NOTE: The info below is a quick guide to DNSLink. For a more complete guide, including tutorials, usage examples and FAQs, check out dnslink.io.

DNSLink uses DNS TXT records to map a domain name (like ipfs.io) to an IPFS address. Because you can edit your DNS records, you can use them to always point to the latest version of an object in IPFS (remember that an IPFS object’s address changes if you modify the object). Because DNSLink uses DNS records, the names it produces are also usually easy to type and read.

A DNSLink address looks like an IPNS address, but it uses a domain name in place of a hashed public key:


Just like normal IPFS addresses, they can include links to other files:


When an IPFS client or node attempts to resolve that address, it looks for a TXT record for ipfs.io with content like:

dnslink=/ipfs/<CID for your content here>

For example, if you look up ipfs.io’s DNS records, you’ll see its DNSLink entry:

$ dig +noall +answer TXT ipfs.io
ipfs.io.		59	IN	TXT	"dnslink=/ipfs/QmYNQJoKGNHTpPxCBPh9KkDpaExgd2duMa3aF6ytMpHdao"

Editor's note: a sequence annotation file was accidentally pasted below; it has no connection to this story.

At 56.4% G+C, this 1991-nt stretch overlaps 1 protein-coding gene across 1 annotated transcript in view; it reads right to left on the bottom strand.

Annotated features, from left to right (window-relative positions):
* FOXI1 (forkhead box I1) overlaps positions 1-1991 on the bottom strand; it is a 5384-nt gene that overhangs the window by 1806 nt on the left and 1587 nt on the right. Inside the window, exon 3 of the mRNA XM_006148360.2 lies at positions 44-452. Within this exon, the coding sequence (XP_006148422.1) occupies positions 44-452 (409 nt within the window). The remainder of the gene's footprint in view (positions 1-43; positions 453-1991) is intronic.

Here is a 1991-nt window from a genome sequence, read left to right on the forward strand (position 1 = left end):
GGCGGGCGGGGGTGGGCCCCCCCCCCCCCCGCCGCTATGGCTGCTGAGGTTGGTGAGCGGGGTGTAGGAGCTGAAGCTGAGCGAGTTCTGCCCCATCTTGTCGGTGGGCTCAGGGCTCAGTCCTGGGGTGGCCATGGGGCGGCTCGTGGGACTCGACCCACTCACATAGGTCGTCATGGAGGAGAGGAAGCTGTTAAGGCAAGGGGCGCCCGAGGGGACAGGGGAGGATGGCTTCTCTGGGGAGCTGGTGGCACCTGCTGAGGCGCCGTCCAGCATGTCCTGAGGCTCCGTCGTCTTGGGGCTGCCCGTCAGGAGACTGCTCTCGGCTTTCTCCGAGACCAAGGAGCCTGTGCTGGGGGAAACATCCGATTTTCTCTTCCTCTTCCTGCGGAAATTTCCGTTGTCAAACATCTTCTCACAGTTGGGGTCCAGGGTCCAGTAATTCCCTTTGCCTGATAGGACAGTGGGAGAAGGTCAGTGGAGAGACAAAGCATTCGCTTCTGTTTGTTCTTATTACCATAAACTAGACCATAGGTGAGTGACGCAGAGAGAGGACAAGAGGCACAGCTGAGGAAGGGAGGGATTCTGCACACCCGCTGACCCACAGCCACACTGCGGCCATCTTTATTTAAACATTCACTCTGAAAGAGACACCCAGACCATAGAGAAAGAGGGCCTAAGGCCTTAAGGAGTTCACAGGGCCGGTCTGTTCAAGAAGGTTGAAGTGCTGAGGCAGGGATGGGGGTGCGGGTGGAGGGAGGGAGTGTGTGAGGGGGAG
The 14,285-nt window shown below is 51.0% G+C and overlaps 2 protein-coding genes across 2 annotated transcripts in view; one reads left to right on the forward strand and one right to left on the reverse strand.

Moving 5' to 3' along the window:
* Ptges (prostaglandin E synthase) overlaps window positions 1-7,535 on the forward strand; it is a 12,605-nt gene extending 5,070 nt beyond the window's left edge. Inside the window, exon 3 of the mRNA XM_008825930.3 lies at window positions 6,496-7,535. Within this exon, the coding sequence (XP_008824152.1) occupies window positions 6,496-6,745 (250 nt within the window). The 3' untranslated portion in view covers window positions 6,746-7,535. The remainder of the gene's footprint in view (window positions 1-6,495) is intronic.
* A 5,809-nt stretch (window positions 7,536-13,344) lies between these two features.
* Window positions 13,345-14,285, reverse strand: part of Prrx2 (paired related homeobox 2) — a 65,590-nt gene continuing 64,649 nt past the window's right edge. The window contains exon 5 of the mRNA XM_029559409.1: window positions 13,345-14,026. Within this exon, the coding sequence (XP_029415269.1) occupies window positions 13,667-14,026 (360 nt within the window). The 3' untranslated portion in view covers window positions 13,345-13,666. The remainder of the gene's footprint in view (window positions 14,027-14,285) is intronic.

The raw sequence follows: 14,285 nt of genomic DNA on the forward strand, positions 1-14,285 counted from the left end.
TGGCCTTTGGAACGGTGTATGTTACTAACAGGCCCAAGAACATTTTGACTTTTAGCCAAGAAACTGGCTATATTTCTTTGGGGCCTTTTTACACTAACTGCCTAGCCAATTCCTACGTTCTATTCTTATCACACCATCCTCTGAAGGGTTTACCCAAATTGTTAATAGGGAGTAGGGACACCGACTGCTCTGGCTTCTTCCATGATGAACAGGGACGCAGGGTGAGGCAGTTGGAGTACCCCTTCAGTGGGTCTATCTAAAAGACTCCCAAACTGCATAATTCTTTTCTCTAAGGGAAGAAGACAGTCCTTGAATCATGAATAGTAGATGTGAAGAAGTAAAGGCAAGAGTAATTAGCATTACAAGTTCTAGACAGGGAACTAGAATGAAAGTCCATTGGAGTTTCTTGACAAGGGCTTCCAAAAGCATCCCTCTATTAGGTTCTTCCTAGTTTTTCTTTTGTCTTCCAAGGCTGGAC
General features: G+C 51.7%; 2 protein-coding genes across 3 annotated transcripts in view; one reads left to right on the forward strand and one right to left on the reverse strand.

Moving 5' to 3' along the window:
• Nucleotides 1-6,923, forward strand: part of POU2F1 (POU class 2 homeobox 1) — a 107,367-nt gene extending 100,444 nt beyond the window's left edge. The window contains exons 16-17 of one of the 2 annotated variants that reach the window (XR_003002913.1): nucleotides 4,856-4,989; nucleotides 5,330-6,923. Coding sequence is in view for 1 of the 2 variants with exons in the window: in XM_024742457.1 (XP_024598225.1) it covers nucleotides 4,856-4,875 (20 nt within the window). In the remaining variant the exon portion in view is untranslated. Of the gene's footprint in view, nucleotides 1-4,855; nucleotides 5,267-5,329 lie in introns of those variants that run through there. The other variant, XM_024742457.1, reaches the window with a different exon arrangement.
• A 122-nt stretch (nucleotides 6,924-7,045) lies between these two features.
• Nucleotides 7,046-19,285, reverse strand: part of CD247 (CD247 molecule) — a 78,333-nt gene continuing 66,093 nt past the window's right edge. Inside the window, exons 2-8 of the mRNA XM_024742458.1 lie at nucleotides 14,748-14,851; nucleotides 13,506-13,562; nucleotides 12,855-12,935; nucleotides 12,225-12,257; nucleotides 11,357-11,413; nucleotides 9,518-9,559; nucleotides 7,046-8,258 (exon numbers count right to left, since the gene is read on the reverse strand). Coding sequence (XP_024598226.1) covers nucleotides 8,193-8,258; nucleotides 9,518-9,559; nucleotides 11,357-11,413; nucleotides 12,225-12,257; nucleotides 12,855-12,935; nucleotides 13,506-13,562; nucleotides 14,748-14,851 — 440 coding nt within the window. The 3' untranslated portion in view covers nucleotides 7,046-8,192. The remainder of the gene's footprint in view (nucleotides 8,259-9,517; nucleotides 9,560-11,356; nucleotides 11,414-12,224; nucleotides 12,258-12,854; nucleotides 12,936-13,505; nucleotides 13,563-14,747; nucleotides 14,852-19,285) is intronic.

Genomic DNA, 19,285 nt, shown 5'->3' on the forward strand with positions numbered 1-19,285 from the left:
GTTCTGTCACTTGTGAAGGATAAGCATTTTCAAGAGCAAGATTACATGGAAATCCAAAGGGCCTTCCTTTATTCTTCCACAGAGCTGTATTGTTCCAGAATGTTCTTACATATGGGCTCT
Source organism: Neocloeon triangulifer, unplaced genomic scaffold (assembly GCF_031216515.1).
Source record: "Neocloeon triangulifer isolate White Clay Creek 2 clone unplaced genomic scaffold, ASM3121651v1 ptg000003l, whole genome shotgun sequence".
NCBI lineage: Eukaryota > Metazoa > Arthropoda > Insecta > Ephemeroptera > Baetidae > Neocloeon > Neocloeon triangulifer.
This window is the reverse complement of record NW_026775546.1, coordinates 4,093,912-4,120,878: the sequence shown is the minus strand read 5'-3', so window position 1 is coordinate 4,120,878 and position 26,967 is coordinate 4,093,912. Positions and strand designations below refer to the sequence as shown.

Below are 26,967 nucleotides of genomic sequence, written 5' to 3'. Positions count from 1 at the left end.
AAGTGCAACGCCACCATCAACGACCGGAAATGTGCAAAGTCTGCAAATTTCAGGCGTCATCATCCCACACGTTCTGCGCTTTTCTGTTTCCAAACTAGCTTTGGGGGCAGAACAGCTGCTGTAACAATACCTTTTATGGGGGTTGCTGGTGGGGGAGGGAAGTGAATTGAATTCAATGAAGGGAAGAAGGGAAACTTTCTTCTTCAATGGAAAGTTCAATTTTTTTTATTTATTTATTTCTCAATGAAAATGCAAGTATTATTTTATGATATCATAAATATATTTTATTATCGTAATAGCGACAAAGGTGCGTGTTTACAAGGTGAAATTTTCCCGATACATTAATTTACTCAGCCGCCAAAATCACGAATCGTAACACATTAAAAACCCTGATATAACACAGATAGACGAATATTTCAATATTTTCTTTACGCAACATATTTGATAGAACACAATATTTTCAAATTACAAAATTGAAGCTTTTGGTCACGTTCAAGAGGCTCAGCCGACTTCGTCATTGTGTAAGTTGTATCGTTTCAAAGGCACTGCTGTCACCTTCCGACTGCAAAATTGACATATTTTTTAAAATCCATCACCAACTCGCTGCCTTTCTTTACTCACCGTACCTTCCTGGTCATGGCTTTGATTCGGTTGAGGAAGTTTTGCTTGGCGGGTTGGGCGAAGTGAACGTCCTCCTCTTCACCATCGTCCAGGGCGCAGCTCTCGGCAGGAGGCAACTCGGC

Based on that, this address:


Will get you this block:


Publishing via a Subdomain

You can also publish DNSLink records using a special subdomain named _dnslink. This is useful when you want to improve the security of an automated setup or delegate control over your DNSLink records to a third-party without giving away full control over the original DNS zone.

For example, docs.ipfs.io does not have a TXT record, but the page still loads because a TXT record exists for _dnslink.docs.ipfs.io:

$ dig +noall +answer TXT _dnslink.docs.ipfs.io
_dnslink.docs.ipfs.io.  34  IN  TXT "dnslink=/ipfs/QmeveuwF5wWBSgUXLG6p1oxF3GKkgjEnhA6AAwHUoVsx6E"